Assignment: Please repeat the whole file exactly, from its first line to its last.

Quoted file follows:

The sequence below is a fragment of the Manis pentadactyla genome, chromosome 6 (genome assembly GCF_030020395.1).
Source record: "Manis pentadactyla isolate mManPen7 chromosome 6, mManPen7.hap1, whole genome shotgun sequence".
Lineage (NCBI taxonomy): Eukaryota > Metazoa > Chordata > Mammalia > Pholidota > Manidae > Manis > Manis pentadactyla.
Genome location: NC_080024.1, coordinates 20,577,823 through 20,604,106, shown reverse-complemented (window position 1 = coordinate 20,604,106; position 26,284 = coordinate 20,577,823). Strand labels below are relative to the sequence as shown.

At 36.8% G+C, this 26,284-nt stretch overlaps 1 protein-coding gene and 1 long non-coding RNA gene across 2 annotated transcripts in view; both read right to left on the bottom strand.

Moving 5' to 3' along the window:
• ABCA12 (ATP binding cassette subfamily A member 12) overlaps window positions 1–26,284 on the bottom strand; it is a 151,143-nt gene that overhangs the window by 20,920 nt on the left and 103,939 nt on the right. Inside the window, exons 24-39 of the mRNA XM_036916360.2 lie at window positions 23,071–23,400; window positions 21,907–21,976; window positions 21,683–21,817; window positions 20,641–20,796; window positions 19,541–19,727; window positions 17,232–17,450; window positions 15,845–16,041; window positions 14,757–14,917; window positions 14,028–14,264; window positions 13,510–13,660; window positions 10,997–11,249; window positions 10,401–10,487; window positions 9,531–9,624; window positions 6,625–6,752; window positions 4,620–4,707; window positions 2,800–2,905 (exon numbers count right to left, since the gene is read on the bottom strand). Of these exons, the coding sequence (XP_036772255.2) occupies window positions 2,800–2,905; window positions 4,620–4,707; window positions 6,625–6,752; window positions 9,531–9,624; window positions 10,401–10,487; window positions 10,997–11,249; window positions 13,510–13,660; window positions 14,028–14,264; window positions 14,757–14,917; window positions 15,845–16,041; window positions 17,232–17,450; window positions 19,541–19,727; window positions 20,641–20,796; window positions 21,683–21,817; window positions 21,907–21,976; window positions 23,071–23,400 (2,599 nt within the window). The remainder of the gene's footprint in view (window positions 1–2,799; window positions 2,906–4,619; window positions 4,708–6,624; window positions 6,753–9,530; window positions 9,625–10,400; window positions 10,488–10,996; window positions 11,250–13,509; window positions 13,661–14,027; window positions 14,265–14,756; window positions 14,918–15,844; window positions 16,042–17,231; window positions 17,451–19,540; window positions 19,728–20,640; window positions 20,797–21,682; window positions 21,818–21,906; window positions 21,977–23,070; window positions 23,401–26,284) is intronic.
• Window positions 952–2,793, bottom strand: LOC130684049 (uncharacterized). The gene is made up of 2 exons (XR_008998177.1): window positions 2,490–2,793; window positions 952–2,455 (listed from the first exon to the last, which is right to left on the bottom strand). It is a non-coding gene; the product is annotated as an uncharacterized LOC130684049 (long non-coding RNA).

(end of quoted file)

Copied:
The sequence below is a fragment of the Manis pentadactyla genome, chromosome 6 (genome assembly GCF_030020395.1).
Source record: "Manis pentadactyla isolate mManPen7 chromosome 6, mManPen7.hap1, whole genome shotgun sequence".
Lineage (NCBI taxonomy): Eukaryota > Metazoa > Chordata > Mammalia > Pholidota > Manidae > Manis > Manis pentadactyla.
Genome location: NC_080024.1, coordinates 20,577,823 through 20,604,106, shown reverse-complemented (window position 1 = coordinate 20,604,106; position 26,284 = coordinate 20,577,823). Strand labels below are relative to the sequence as shown.

At 36.8% G+C, this 26,284-nt stretch overlaps 1 protein-coding gene and 1 long non-coding RNA gene across 2 annotated transcripts in view; both read right to left on the bottom strand.

Moving 5' to 3' along the window:
• ABCA12 (ATP binding cassette subfamily A member 12) overlaps window positions 1–26,284 on the bottom strand; it is a 151,143-nt gene that overhangs the window by 20,920 nt on the left and 103,939 nt on the right. Inside the window, exons 24-39 of the mRNA XM_036916360.2 lie at window positions 23,071–23,400; window positions 21,907–21,976; window positions 21,683–21,817; window positions 20,641–20,796; window positions 19,541–19,727; window positions 17,232–17,450; window positions 15,845–16,041; window positions 14,757–14,917; window positions 14,028–14,264; window positions 13,510–13,660; window positions 10,997–11,249; window positions 10,401–10,487; window positions 9,531–9,624; window positions 6,625–6,752; window positions 4,620–4,707; window positions 2,800–2,905 (exon numbers count right to left, since the gene is read on the bottom strand). Of these exons, the coding sequence (XP_036772255.2) occupies window positions 2,800–2,905; window positions 4,620–4,707; window positions 6,625–6,752; window positions 9,531–9,624; window positions 10,401–10,487; window positions 10,997–11,249; window positions 13,510–13,660; window positions 14,028–14,264; window positions 14,757–14,917; window positions 15,845–16,041; window positions 17,232–17,450; window positions 19,541–19,727; window positions 20,641–20,796; window positions 21,683–21,817; window positions 21,907–21,976; window positions 23,071–23,400 (2,599 nt within the window). The remainder of the gene's footprint in view (window positions 1–2,799; window positions 2,906–4,619; window positions 4,708–6,624; window positions 6,753–9,530; window positions 9,625–10,400; window positions 10,488–10,996; window positions 11,250–13,509; window positions 13,661–14,027; window positions 14,265–14,756; window positions 14,918–15,844; window positions 16,042–17,231; window positions 17,451–19,540; window positions 19,728–20,640; window positions 20,797–21,682; window positions 21,818–21,906; window positions 21,977–23,070; window positions 23,401–26,284) is intronic.
• Window positions 952–2,793, bottom strand: LOC130684049 (uncharacterized). The gene is made up of 2 exons (XR_008998177.1): window positions 2,490–2,793; window positions 952–2,455 (listed from the first exon to the last, which is right to left on the bottom strand). It is a non-coding gene; the product is annotated as an uncharacterized LOC130684049 (long non-coding RNA).